Friday, July 28: Citizen Jane: Battle for the City

Jane JacobsWe invite you to join us this Friday for a movie about Jane Jacobs, an incredible woman who changed how we think about the city. After the movie, there will be a reception for discussion and socializing, including a chance to meet one of the Executive Producers, who is a Madison resident. The movie is at 7 PM at Cinematheque, Rm 4070 Vilas Hall, 821 University Ave. The reception will be following the movie – about 8:30 PM, at the University Club, 803 State St.

If you know about Jane Jacobs, you need read no further. If you don’t know of her, I’m going to link to a few Wikipedia pages below, in case you want to dive in just a bit deeper.

Jane Jacobs was a resident of Greenwich Village during the Depression. She took on one of the most powerful men of her time, Robert Moses, who was not only the “master builder” of the mid-20th century, but a political force stronger than even the Mayor of New York. At one time, he held 12 positions simultaneously (none elected) in New York city and state government

Jacobs became a hero to her neighbors, coming to public meetings with stacks of papers with information and petitions signed by the people who would have been displaced by the grand plans of Moses. She was initially just trying to save her neighborhood, but she changed how we talk about housing, transportation, cities, neighborhoods, and businesses. Her book, The Death and Life of Great American Cities, is considered one of the most important works about urban planning. She wrote about the concepts of “eyes on the street,” the importance of sidewalks, and social capital.

Jacobs knew that average people banding together and speaking up at public meetings could bring enough political pressure on the powers-that-be to change the course of history.

Moses believed in clearing the city of small, old apartment buildings that were affordable housing for people of modest means. Instead, he strived to construct large public housing projects set in a “park-like” setting. He thought the existing housing stock and small businesses – apartment buildings such as Jacobs and her husband lived in mixed with family-owned businesses right down the street – was “sub-standard” and “crowded.” He thought the neighborhoods fostered criminal behavior and unhealthy living conditions.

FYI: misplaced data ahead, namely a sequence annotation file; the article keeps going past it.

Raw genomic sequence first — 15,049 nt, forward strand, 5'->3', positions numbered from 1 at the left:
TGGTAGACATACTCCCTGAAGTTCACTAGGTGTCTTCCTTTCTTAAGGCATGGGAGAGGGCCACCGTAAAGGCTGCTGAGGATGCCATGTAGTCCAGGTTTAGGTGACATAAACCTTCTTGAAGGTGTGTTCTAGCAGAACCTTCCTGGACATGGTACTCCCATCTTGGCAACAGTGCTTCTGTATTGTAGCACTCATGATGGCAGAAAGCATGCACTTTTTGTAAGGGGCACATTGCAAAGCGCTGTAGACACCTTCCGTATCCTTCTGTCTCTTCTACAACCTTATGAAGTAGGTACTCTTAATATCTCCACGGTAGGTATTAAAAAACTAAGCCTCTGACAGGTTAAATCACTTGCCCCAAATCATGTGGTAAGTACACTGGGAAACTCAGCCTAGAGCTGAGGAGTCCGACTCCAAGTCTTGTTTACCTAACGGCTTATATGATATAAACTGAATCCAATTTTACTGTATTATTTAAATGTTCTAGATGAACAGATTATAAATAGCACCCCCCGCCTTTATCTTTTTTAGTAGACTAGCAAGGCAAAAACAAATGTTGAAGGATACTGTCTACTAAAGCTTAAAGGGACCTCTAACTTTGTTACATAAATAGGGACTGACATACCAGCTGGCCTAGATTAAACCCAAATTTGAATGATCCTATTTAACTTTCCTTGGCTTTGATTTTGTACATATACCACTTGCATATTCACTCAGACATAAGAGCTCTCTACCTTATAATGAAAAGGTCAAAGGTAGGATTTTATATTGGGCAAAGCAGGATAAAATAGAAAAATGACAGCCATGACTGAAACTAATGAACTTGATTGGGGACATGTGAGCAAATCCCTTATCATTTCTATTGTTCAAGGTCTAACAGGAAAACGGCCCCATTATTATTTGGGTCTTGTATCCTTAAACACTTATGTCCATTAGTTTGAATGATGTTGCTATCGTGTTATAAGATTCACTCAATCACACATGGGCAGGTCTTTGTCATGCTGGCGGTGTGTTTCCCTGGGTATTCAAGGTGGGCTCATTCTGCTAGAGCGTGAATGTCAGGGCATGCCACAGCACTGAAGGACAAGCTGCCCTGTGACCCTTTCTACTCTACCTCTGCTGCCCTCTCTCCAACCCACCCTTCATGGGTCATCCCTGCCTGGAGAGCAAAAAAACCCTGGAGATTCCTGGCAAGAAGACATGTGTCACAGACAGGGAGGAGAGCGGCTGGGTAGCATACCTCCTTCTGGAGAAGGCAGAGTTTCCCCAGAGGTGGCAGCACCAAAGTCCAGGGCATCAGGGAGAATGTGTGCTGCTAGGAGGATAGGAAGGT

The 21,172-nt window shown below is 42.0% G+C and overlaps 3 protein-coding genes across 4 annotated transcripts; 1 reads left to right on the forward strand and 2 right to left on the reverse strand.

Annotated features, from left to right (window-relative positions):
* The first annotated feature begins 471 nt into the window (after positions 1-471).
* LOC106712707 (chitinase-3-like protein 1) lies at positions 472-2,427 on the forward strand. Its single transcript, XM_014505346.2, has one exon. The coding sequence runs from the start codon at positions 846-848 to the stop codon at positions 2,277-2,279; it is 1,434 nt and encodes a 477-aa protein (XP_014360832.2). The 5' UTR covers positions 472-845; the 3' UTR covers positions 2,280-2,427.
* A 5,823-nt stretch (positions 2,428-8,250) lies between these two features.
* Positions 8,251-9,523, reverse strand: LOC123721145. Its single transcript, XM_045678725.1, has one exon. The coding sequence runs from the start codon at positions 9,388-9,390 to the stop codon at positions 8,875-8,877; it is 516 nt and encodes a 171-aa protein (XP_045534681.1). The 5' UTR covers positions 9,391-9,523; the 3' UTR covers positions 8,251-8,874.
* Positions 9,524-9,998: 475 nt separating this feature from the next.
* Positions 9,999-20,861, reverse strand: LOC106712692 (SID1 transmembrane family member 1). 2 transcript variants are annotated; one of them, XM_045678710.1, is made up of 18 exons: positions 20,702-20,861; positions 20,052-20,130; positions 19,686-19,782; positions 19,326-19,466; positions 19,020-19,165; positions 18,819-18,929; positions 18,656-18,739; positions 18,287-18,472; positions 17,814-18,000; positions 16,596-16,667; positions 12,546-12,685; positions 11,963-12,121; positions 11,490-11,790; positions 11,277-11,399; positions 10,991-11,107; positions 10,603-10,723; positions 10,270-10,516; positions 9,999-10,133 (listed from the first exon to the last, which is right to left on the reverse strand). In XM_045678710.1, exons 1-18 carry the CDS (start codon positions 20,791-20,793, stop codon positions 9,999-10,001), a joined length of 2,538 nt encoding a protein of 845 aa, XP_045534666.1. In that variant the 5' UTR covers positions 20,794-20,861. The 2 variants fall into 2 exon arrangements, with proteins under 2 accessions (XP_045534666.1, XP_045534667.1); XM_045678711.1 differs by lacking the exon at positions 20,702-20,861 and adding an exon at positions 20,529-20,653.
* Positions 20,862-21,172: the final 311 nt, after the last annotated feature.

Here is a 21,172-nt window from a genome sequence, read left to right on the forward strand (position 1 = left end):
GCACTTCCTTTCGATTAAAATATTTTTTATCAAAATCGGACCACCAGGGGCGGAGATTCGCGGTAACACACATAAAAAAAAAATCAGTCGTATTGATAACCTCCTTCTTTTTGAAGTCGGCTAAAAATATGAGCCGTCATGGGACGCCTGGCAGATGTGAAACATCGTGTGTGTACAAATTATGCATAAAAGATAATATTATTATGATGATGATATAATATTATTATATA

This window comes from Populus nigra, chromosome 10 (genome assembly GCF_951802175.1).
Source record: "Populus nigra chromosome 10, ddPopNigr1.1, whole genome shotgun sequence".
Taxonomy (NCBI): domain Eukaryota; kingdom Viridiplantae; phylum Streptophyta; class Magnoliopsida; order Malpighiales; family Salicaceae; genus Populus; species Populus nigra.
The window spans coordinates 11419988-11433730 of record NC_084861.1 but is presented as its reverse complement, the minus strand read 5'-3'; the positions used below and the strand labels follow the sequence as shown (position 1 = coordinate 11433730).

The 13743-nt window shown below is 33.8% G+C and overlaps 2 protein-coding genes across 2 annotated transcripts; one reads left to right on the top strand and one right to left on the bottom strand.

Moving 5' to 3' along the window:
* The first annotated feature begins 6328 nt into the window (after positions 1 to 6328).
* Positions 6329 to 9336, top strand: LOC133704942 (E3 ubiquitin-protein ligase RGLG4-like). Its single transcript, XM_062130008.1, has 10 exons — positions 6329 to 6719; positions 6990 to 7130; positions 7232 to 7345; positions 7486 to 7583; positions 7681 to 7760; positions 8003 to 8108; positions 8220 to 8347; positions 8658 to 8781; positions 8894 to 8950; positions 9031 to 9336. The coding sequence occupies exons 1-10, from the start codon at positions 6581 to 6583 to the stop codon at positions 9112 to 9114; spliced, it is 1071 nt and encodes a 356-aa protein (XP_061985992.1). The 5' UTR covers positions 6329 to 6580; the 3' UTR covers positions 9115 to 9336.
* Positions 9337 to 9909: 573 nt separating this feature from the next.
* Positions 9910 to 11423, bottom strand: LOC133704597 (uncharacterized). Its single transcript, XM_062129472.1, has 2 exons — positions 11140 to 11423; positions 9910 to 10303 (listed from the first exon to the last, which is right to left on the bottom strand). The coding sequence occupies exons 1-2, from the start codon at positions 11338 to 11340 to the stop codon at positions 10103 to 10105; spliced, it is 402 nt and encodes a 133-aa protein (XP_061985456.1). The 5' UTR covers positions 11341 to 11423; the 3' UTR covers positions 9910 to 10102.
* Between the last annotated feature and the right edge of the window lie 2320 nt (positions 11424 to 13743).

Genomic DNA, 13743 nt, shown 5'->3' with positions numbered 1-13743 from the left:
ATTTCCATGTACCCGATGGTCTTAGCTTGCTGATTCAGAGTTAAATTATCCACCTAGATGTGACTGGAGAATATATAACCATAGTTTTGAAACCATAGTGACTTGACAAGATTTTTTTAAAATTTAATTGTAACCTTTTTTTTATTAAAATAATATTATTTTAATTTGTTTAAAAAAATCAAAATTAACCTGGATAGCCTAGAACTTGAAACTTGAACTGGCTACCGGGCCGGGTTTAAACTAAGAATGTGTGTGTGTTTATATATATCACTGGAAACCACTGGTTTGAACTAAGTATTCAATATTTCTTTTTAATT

Of course, those neighborhoods were really walkable, transit-friendly, and often close-knit. You could buy everything you needed within a few blocks of your home, and people sat outside on the building stairs or stopped on the sidewalk and talked to each other. The “park-like” settings that Moses envisioned spread out the buildings so far that walking was difficult, and the community feeling was absent. Retail and jobs were separated from residential buildings, so all daily trips became much longer.

Moses also loved to build huge highways and arterial roads that made driving easier. Under his reign, large swaths of low-income and minority neighborhoods were bulldozed to make way for roads that carried white suburbanites on their trips into and out of the city each day. Moving cars and “urban renewal” were his goals.

The battles between Jacobs and Moses are the stuff of legend. But in the end, Jacobs saved Greenwich Village; the Lower Manhattan Expressway was not built through Washington Square Park; and walkable, mixed-use urban neighborhoods were recognized as valuable to the life of the city.

I hope you can join us for the movie and reception to take inspiration from Jane Jacobs for our own efforts. 

Be the first to comment

Please check your e-mail for a link to activate your account.

connect

get updates